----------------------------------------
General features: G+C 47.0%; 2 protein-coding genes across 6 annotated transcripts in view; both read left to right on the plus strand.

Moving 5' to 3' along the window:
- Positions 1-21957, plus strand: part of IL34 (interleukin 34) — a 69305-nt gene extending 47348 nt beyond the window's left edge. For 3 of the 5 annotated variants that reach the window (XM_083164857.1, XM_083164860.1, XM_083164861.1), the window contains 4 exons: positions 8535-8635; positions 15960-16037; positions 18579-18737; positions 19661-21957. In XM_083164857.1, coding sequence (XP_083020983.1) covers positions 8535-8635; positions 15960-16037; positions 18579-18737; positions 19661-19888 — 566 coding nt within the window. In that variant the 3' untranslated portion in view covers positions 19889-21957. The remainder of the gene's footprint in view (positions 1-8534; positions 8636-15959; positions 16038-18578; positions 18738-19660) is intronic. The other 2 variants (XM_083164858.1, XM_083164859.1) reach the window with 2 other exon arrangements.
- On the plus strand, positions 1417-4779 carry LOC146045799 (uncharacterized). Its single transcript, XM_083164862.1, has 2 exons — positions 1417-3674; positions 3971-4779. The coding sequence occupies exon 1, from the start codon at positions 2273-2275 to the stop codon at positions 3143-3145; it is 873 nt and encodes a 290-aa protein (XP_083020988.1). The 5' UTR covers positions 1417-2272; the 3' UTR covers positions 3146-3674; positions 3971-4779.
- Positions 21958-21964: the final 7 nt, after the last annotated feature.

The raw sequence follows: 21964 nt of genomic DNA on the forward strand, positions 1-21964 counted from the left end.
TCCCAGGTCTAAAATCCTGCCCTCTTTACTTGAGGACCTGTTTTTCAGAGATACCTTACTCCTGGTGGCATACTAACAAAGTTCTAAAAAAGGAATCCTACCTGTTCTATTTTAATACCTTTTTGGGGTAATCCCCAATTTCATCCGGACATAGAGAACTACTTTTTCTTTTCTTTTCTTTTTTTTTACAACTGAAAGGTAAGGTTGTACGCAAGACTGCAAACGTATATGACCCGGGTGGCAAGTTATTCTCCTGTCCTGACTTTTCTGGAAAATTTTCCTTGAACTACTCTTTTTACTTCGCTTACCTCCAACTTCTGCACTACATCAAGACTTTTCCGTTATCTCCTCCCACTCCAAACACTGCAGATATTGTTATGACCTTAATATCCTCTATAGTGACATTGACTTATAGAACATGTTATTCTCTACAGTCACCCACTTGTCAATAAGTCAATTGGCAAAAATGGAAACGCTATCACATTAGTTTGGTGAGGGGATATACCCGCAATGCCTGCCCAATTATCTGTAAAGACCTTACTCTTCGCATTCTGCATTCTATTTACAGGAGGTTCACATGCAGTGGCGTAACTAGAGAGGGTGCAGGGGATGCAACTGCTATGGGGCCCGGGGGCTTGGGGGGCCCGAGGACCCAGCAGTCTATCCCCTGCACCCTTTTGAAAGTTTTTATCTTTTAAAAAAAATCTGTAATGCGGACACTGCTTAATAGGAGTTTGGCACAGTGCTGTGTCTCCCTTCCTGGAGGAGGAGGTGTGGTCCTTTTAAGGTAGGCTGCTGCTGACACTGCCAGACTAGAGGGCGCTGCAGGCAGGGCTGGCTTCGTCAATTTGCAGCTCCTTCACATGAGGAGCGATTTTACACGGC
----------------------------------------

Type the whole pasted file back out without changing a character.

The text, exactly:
General features: G+C 47.0%; 2 protein-coding genes across 6 annotated transcripts in view; both read left to right on the plus strand.

Moving 5' to 3' along the window:
- Positions 1-21957, plus strand: part of IL34 (interleukin 34) — a 69305-nt gene extending 47348 nt beyond the window's left edge. For 3 of the 5 annotated variants that reach the window (XM_083164857.1, XM_083164860.1, XM_083164861.1), the window contains 4 exons: positions 8535-8635; positions 15960-16037; positions 18579-18737; positions 19661-21957. In XM_083164857.1, coding sequence (XP_083020983.1) covers positions 8535-8635; positions 15960-16037; positions 18579-18737; positions 19661-19888 — 566 coding nt within the window. In that variant the 3' untranslated portion in view covers positions 19889-21957. The remainder of the gene's footprint in view (positions 1-8534; positions 8636-15959; positions 16038-18578; positions 18738-19660) is intronic. The other 2 variants (XM_083164858.1, XM_083164859.1) reach the window with 2 other exon arrangements.
- On the plus strand, positions 1417-4779 carry LOC146045799 (uncharacterized). Its single transcript, XM_083164862.1, has 2 exons — positions 1417-3674; positions 3971-4779. The coding sequence occupies exon 1, from the start codon at positions 2273-2275 to the stop codon at positions 3143-3145; it is 873 nt and encodes a 290-aa protein (XP_083020988.1). The 5' UTR covers positions 1417-2272; the 3' UTR covers positions 3146-3674; positions 3971-4779.
- Positions 21958-21964: the final 7 nt, after the last annotated feature.

The raw sequence follows: 21964 nt of genomic DNA on the forward strand, positions 1-21964 counted from the left end.
TCCCAGGTCTAAAATCCTGCCCTCTTTACTTGAGGACCTGTTTTTCAGAGATACCTTACTCCTGGTGGCATACTAACAAAGTTCTAAAAAAGGAATCCTACCTGTTCTATTTTAATACCTTTTTGGGGTAATCCCCAATTTCATCCGGACATAGAGAACTACTTTTTCTTTTCTTTTCTTTTTTTTTACAACTGAAAGGTAAGGTTGTACGCAAGACTGCAAACGTATATGACCCGGGTGGCAAGTTATTCTCCTGTCCTGACTTTTCTGGAAAATTTTCCTTGAACTACTCTTTTTACTTCGCTTACCTCCAACTTCTGCACTACATCAAGACTTTTCCGTTATCTCCTCCCACTCCAAACACTGCAGATATTGTTATGACCTTAATATCCTCTATAGTGACATTGACTTATAGAACATGTTATTCTCTACAGTCACCCACTTGTCAATAAGTCAATTGGCAAAAATGGAAACGCTATCACATTAGTTTGGTGAGGGGATATACCCGCAATGCCTGCCCAATTATCTGTAAAGACCTTACTCTTCGCATTCTGCATTCTATTTACAGGAGGTTCACATGCAGTGGCGTAACTAGAGAGGGTGCAGGGGATGCAACTGCTATGGGGCCCGGGGGCTTGGGGGGCCCGAGGACCCAGCAGTCTATCCCCTGCACCCTTTTGAAAGTTTTTATCTTTTAAAAAAAATCTGTAATGCGGACACTGCTTAATAGGAGTTTGGCACAGTGCTGTGTCTCCCTTCCTGGAGGAGGAGGTGTGGTCCTTTTAAGGTAGGCTGCTGCTGACACTGCCAGACTAGAGGGCGCTGCAGGCAGGGCTGGCTTCGTCAATTTGCAGCTCCTTCACATGAGGAGCGATTTTACACGGC